22 Pages Posted: 23 Jun 2005
The assumption of rationality is both one of the most important and most controversial assumptions of modern economics. This article discusses what current experimental economic as well as neuroscience research tells us about the relationship between rationality and the mechanisms of human decision-making. The article explores the meaning of rationality, with a discussion of the distinction between traditional constructivist rationality and more ecological concepts of rationality. The article argues that ecological notions of rationality more accurately describe both human neural mechanisms as well as a wider variety of human behavior than do constructivist notions of rationality.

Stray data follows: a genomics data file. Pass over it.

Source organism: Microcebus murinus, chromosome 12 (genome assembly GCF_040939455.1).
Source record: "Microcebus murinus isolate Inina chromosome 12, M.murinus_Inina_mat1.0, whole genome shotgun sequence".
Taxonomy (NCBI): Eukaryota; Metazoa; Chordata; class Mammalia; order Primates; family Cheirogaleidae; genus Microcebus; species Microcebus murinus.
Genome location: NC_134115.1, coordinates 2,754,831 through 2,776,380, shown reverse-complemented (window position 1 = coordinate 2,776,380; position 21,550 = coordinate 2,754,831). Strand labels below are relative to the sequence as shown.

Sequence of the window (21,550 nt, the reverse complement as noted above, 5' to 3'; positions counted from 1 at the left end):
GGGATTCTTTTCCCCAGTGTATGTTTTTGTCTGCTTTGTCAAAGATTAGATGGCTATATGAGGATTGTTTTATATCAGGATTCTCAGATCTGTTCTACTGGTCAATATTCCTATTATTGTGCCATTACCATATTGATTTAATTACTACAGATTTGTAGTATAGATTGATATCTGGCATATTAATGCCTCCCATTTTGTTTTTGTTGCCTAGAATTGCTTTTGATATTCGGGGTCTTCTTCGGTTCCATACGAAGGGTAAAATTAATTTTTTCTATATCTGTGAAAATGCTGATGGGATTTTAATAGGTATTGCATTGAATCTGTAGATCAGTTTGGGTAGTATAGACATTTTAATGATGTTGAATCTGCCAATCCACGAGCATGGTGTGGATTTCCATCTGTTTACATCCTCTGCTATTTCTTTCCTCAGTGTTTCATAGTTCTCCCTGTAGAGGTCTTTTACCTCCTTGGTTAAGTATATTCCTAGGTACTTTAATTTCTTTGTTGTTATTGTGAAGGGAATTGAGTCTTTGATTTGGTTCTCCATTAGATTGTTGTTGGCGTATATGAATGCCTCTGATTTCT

Keywords: Rationality, Law and economics
JEL Classification: K00, K11, K12
Suggested Citation: Suggested Citation
Chorvat, Terrence R. and McCabe, Kevin A., Neuroeconomics and Rationality. Chicago-Kent Law Review, Vol. 80, p. 101, 2005. Available at SSRN: https://ssrn.com/abstract=748264
By Paul Zak
By Ryan Webb